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Bummed - starting to remember why I laid off playing...

Discussion in 'Miscellaneous [BG]' started by secretdonkey, Jan 16, 2003.


  1. secretdonkey

    secretdonkey

    Oct 9, 2002
    Austin, TX
    Aggh... just gotta vent a bit. I kinda got the idea about 8 months ago or so to really have a go at playing regularly with a band again. I was just playing the occasional pickup gig prior to that and lately not many of those, even. Part of the reason I had given up before was that there just wasn't anything at all that suited me, musically - and I don't consider myself to be hugely selective, either.

    After a false-start project or two, I landed in a classic rock cover band. Not the music I wanted to play, mind you, and I convinced myself it would be a temporary stepping stone, possibly splintering off with some of the members, possibly jumping ship entirely. Great players, mostly. My wife tries to be supportive but she hates the genre more than me. Now the band has decided to change directions - a Houston booking agent has told us that he'll work with us if we modernize our sound and/or play more danceable stuff. Part of me is jumping for joy, and the other is convinced that this is a hopeless project that will only cause the band to lose focus for awhile until it's decided that we'll just stick with what we (umm, they) know.

    Every single day for the past few months, I've checked three local 'musicians wanted' boards, with no luck. If I want another gig, my options seem to be this:

    1. Lots of hard rock/metal bands. Not my cup of tea.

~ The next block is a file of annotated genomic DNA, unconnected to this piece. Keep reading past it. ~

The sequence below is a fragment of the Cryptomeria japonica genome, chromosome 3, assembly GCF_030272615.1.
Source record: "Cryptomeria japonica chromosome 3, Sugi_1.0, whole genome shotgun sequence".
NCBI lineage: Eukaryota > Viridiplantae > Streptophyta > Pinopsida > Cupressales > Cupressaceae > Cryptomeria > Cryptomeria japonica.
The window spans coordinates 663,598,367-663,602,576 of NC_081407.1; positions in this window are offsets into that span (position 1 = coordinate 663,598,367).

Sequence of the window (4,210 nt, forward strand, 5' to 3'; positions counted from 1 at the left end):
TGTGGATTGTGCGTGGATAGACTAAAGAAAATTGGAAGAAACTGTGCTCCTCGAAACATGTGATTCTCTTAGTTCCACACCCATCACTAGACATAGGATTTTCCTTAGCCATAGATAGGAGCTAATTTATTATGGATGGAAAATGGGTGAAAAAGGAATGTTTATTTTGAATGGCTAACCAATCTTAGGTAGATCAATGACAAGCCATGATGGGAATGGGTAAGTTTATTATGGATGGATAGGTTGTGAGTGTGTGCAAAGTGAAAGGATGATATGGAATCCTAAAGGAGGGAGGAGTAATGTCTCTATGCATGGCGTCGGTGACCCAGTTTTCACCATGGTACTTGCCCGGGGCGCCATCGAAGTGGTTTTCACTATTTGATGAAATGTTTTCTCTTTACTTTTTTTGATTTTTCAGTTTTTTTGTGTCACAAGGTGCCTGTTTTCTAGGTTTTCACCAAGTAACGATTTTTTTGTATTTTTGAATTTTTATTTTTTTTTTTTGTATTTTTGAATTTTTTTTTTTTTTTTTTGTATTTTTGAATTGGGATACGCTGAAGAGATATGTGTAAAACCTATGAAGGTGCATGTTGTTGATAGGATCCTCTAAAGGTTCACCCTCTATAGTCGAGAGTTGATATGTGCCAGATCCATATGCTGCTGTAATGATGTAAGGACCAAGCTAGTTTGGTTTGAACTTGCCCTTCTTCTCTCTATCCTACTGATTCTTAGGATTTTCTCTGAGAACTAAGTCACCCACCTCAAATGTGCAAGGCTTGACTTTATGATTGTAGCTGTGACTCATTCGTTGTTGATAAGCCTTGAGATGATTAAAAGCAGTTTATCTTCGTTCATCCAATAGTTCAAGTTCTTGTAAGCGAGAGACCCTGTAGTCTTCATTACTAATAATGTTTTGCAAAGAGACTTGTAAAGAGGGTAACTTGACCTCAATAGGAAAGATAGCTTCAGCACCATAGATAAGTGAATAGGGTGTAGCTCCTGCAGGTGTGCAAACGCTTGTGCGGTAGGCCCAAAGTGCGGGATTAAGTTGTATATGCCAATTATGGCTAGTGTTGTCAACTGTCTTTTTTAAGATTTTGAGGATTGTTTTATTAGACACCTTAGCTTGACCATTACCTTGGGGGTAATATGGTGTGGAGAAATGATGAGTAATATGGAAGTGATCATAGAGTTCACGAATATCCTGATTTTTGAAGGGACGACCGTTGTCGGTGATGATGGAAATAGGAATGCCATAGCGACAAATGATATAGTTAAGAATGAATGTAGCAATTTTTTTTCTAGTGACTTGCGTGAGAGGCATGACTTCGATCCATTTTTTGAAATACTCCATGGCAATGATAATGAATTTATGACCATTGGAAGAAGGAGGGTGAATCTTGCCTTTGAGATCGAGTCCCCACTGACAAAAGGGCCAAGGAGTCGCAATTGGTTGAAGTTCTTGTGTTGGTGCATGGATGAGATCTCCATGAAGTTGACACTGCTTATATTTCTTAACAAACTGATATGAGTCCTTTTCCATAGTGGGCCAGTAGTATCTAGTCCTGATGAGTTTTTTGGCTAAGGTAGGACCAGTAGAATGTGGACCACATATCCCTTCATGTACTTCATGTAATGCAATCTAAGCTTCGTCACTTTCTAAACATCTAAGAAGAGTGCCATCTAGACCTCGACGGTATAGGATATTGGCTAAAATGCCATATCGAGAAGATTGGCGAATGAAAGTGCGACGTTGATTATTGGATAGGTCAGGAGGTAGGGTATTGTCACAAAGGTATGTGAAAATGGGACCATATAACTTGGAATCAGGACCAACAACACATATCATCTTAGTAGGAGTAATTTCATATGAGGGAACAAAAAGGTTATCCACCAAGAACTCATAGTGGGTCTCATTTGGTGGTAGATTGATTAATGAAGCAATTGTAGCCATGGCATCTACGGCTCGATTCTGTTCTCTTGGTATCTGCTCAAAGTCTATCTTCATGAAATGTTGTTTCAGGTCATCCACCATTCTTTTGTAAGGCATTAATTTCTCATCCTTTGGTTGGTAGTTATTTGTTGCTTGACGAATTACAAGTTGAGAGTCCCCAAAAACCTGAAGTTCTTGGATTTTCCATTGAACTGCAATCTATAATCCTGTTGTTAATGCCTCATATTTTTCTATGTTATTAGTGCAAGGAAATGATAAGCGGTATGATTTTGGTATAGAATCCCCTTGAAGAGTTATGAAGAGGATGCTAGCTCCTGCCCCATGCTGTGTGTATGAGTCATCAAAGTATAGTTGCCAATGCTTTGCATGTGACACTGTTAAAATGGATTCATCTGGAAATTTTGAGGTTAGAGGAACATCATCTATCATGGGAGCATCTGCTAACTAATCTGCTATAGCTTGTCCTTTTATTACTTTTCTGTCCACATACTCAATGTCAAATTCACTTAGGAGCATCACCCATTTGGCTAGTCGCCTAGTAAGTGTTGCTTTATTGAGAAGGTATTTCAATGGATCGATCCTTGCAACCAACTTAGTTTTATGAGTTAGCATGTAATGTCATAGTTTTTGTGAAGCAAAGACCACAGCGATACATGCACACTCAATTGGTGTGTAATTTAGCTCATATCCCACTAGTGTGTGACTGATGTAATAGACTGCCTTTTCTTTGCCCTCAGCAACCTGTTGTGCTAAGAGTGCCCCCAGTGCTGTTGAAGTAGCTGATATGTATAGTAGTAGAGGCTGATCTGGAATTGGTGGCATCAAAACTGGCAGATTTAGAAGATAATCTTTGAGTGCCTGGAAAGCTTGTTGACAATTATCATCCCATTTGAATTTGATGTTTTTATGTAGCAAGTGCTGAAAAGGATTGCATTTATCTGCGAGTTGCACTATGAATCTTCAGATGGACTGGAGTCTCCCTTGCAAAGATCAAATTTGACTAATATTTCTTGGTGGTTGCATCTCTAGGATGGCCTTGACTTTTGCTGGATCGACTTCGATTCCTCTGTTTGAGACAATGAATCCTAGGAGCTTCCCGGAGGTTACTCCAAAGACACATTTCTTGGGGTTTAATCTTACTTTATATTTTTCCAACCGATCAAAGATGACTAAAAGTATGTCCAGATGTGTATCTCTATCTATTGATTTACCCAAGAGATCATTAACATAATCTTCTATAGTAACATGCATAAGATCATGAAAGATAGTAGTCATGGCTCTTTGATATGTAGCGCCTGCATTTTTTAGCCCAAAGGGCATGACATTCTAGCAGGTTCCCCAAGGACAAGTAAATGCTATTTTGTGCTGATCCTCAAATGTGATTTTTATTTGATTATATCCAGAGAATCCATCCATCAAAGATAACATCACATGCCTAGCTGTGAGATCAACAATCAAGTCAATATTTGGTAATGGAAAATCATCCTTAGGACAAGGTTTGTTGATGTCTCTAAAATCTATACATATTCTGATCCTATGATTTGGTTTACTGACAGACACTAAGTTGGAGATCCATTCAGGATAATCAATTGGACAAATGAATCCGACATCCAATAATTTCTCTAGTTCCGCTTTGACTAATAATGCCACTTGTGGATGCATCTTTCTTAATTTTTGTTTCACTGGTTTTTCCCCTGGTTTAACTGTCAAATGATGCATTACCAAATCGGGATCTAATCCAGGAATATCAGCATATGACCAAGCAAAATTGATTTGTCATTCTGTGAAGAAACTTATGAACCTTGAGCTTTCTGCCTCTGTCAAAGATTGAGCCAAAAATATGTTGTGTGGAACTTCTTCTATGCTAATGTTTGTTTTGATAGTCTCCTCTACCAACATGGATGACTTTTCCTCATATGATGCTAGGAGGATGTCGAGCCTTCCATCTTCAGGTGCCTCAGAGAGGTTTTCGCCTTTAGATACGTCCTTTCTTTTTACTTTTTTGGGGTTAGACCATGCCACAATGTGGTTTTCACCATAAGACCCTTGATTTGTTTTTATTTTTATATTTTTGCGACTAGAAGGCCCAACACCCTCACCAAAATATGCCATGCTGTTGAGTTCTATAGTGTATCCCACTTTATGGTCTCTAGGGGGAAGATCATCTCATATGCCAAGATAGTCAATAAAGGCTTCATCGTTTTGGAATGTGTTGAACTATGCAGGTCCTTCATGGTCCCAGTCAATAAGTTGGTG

2. Overly simplistic blues band. Fast blues. Slow blues. The Dump-de-dump-de-dump shuffle. Repeat in another key with one slightly different break. Don't make the mistake of thinking they'd welcome a bass line that moves around a bit more, either.

    3. Country. Not cool country either, just the worst tripe Nashville knows how to make.

    4. Various original bands. Two that I turned down were really good. Both of those I knew were destined to stay in their rehearsal rooms and would fall apart before they ever made any headway (neither has played a show yet, at least six months later). Others tend to be overly amateur and/or mediocre - and at 35, I'm getting to where I can't really fit into just any hip young original band, anyway - even if I liked what I heard :(

    It's a blue collar southern town and unfortunately despite the 'swamp pop' and 'blue eyed soul' that came from this area back in the 50's & 60's, white musicians tend to want to play boring whitebread stuff (see above) and black musicians already seem to have enough great players for the tiny R&B scene that I can see. There are a few good cover bands, and I had to pass on joining one because they worked weeknights out of town - which didn't jibe well with my career. I regret not jumping on that opportunity and trying to make it work, though.

    Okay, I'll stop ranting now. I need to go to bed :( I'm reading this thing and I don't think I deserve a whole lot of sympathy - maybe I AM just too darn picky, after all. :oops:
     
  2. Stu L.

    Stu L. Supporting Member

    Nov 27, 2001
    Corsicana, Texas
    It could be worse. At least Beaumont is a nice place. I was there right about a year ago for a friends wedding. I liked it alright. Got lost as hell on the highway exchanges though...On second thought, forget Beaumont!:D
     
  3. Showdown

    Showdown Supporting Member

    Jan 21, 2002
    Honolulu, Hawaii
    No offense, but after reading the rest of your post, it seems like you are hugely selective.